What fun! I loved making this dish; it's like wrapping little presents. I plated the packets unwrapped, MS also gives the option of unwrapping them before plating, but I opted for the "gift unwrapping" at table. I greatly enjoyed the flavors in the fish, and the coconutty rice. Mr. NS was a bit less than forthcoming in his praise. He wasn't a big fan of the plantains, and thought the fish was a tad overcooked near the ends. I think that was my error, in that the cooking time for six packets is probably different than the time for two packets. I'd cut the time down if I made it again (for rare fish fans like Mr. NS). Our homemade chicken stock has no salt, and I added salt sparingly. Mr. NS salted a bit at table, but I just savored the flavors of coconut, ginger, cilantro, and peppers. Mr. NS wants to sample it with a firmer fish like halibut.

  • Black-eyed peas

    • stockholm28 on November 19, 2014

      I really liked this. It had great depth of flavor. I made the spiced butter and berbere the night before and soaked the peas overnight. With the coconut milk and butter, it is pretty rich. He suggests you serve it as a side to grilled meat or fish, but I thought it worked well as a very hearty vegetarian main.

    • Jardimc on October 31, 2020

      Lots of layered flavors. Too much going on in this tasty dish for a side. More like a main course If served over white rice.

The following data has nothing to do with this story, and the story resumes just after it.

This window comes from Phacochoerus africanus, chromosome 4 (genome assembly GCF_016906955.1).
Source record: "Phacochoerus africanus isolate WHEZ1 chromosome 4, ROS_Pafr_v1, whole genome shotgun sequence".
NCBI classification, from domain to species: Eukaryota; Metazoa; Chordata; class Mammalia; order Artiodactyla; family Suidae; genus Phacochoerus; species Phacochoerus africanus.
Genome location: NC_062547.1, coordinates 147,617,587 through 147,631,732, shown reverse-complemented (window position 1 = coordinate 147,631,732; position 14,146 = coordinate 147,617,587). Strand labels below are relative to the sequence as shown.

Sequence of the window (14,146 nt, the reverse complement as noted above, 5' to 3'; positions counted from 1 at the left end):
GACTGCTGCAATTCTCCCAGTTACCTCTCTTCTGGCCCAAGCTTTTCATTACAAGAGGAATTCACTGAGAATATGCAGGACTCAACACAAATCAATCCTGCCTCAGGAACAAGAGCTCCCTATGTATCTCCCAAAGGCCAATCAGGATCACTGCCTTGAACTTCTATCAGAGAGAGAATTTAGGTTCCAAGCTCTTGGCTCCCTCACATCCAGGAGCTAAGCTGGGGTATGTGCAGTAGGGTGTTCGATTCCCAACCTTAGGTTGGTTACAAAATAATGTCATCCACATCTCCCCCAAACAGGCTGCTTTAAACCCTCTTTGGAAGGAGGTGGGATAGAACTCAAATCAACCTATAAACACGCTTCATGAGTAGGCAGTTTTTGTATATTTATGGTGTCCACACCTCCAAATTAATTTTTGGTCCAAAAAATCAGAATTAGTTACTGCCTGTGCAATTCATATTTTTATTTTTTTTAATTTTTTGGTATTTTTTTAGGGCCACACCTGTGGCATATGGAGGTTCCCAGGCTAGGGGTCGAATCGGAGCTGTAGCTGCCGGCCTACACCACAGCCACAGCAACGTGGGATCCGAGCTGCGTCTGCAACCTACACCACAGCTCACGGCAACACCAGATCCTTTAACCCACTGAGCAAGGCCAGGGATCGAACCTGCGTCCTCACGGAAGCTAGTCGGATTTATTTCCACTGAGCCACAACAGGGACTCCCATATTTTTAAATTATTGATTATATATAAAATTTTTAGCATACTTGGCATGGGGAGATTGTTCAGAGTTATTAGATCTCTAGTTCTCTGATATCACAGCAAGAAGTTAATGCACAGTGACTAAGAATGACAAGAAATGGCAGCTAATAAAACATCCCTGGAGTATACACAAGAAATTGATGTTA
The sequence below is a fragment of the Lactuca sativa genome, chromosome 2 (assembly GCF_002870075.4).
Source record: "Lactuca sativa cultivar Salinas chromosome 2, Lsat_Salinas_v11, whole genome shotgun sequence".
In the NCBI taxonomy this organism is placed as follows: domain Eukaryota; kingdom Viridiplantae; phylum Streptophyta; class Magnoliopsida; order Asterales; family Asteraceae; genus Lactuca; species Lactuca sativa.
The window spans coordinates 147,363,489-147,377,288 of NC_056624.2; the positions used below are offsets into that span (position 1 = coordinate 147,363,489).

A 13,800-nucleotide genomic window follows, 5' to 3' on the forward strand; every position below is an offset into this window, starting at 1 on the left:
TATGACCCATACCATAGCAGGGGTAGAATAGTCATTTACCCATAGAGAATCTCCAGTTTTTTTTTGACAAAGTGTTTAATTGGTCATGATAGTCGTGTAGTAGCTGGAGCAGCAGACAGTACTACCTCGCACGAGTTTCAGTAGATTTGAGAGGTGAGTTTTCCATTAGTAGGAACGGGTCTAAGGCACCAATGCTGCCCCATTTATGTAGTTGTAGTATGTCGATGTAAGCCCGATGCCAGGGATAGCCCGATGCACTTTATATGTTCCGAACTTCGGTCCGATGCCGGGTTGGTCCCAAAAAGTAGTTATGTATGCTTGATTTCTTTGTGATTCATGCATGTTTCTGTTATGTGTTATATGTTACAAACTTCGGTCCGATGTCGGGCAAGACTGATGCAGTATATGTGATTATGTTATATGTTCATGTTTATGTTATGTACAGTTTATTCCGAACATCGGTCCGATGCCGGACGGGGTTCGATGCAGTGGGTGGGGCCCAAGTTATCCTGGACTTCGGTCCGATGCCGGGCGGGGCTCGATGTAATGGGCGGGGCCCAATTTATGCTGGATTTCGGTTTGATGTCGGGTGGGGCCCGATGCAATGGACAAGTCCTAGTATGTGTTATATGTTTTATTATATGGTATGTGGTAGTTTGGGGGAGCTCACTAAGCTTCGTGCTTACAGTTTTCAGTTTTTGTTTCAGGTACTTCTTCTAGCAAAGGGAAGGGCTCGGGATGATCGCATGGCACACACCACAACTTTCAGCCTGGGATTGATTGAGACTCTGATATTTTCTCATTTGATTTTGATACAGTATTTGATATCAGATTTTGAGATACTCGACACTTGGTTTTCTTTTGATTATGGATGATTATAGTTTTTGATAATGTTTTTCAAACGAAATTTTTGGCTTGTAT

• Yellow rice

    • jjankows on December 20, 2014

      We enjoyed this, though if we make it again I will omit the corn. All in all, a nice side for some of the other main dish recipes in the book.

  • Chili mayonnaise

    • kitchen_chick on June 18, 2016

      Additional ingredients: three egg yolks. Only 1 Tbs chopped blanched almonds. 1 C olive oil, 3/4 C canola oil. Plus more standard pantry items.

  • Papaya ketchup

    • kitchen_chick on June 18, 2016

      Tomato amount: 1 cup chopped can or 2 tomatoes seeded and roughly chopped. Papaya amount: 1 ripe, peeled, seeded and roughly chopped (about 1 cup). One lime. One serrano chili.

  • Crab burgers

    • kitchen_chick on June 18, 2016

      Cookbook mentions serving these crab cake with these other recipes: Curry Chaptis (or toasted buns), Rum-Pickled Chilies, Chili Mayonnaise, Pickled Cabbage, and Papaya Ketchup. Blend some of the chili mayo and papaya ketchup to get the orange sauce pictured on page 155. I serve them on toasted brioche buns.